Steps toward a resolution of the problem of the flood of young adults (and others) slipping across the border into the US from the south in the hope of a better life here are easy to come up with. Few have a "well-founded fear of persecution," and I personally know many of them. Fleeing violence is another matter. There are far far more cases of this in the Middle East and Africa than in Latin America. Should we take in them all? The underlying problem lies where they come from, not with what to do with them after they get here.
First, they have gotten the message that once they get across the border they will, for the most part, be here to stay, encouraging more and more to do so. Even the most politically correct among us should by now should be able to recognize that the current system is not only not working, but is counter-productive. Instead, let it be widely known that those clearly caught trying to sneak in will be immediately returned to their home country, and do so. If undocumented family members here want to be re-united with family members there, create a special, limited, passport enabling them to return home to visit, yet still return to the US, other documentation notwithstanding.
Then, instead of wasting many million dollars on courts,lawyers and detention, use that money (and more as necessary) to create jobs and opportunity for them where they come from, including loans and micro-loans establishing worker-owned businesses, large and small. Vast sums could also be freed up for this purpose by eliminating billions spent subsidizing violence in Israel and elsewhere, to say nothing of the runaway US military spending in general.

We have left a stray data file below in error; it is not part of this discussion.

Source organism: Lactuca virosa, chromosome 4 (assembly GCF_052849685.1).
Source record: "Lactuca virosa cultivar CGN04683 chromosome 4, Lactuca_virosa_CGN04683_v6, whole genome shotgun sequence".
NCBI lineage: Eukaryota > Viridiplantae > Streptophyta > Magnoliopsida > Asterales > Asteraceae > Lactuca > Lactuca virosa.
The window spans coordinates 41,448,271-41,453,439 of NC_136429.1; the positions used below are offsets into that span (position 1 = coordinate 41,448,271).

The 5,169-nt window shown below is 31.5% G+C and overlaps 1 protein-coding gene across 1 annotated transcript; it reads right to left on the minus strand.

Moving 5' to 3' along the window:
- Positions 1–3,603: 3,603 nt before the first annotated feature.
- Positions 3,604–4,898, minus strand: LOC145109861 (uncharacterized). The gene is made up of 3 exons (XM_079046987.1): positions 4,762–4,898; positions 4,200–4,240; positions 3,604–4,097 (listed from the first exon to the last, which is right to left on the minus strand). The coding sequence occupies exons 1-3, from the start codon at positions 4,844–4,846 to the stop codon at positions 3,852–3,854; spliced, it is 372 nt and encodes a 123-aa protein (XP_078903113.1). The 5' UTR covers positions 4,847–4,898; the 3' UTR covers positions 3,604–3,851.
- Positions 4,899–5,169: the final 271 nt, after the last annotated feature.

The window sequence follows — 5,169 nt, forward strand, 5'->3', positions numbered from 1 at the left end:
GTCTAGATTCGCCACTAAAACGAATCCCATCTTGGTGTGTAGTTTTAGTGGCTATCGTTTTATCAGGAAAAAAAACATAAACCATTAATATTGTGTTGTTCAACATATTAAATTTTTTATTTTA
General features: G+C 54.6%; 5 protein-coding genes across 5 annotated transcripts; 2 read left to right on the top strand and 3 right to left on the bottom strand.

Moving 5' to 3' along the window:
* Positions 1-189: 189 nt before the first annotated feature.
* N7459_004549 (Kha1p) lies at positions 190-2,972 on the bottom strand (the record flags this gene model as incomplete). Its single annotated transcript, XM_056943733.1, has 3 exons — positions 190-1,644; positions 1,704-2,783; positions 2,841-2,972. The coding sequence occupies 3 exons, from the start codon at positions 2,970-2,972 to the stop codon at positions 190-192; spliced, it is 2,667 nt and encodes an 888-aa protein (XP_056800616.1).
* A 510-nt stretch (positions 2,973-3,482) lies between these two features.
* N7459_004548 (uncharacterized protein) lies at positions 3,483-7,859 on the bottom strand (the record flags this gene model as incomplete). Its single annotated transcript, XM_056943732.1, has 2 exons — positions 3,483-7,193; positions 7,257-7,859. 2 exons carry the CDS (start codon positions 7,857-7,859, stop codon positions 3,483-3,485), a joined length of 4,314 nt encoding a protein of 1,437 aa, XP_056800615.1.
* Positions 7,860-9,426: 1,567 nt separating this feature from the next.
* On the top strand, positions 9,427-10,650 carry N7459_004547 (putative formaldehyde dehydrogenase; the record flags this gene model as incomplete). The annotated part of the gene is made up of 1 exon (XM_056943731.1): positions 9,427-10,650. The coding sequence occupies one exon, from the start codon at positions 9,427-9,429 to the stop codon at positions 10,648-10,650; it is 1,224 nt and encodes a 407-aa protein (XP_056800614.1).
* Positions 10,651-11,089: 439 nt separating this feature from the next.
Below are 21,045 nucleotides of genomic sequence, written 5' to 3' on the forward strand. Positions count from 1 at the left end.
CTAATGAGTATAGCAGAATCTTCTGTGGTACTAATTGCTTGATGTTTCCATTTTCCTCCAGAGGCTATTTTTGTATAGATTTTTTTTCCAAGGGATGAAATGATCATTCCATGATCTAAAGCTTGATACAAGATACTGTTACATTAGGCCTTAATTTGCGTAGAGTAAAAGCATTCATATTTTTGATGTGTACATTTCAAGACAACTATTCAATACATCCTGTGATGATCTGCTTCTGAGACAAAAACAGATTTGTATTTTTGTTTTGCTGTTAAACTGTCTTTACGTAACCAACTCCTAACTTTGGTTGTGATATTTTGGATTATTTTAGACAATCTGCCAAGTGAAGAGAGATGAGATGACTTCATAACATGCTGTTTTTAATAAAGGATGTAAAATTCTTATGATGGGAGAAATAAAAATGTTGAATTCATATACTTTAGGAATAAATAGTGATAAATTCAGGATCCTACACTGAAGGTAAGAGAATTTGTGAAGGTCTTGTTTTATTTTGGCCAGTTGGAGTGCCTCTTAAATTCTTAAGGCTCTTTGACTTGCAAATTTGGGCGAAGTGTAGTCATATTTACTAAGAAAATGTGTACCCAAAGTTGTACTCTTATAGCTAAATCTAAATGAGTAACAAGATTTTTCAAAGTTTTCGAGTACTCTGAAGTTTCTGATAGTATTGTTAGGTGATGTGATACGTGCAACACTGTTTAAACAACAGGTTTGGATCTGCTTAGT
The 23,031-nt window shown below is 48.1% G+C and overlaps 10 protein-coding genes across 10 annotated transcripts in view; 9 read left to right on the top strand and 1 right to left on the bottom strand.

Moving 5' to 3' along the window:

It is instructive to note that the country where the US has long had the greatest presence in Central America, is Honduras, the one that is the source of the highest rate of young adult influx. The roots of the current problem can be seen in the US, especially Hillary Clinton's support of the right wing coup that ousted the democratically elected president Zelaya, whose proposed changes threatened US hegemony.
The country where the US has, at least recently, been the least involved, is Nicaragua. Although at least equally poor, it is the source of the smallest number of new refugees, reminding me of Ecuador's President Correa's comment that the main reason conditions in South America have been improving so much is because the US has been so busy in the Middle East.
A greatly expanded Peace Corp role would be a convenient way to start as they already have an organized presence. At the same time the 'instant return' of those sneaking across the border is announced, announce an openness to proposals for economic development, with commensurate funding available promptly. Start creating new jobs right away!
Of course, the elephant in the room is how to deal with the grossly incompetent and corrupt governments we continue to support, along with the high level of violent crime of which it is a part, but I will leave that to your imagination and for another time except to add that without serious regime change in the US - most unlikely with the prospect of a populace seriously supporting the likes of Hillary the Horrible.
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I am 75 with several children and grandchildren. After 3 army years when I worked indirectly for the NSA I became a Berkeley teacher and peace activist and fought the system for education reform. In 1971 I formed a remote CA cooperative community (more...)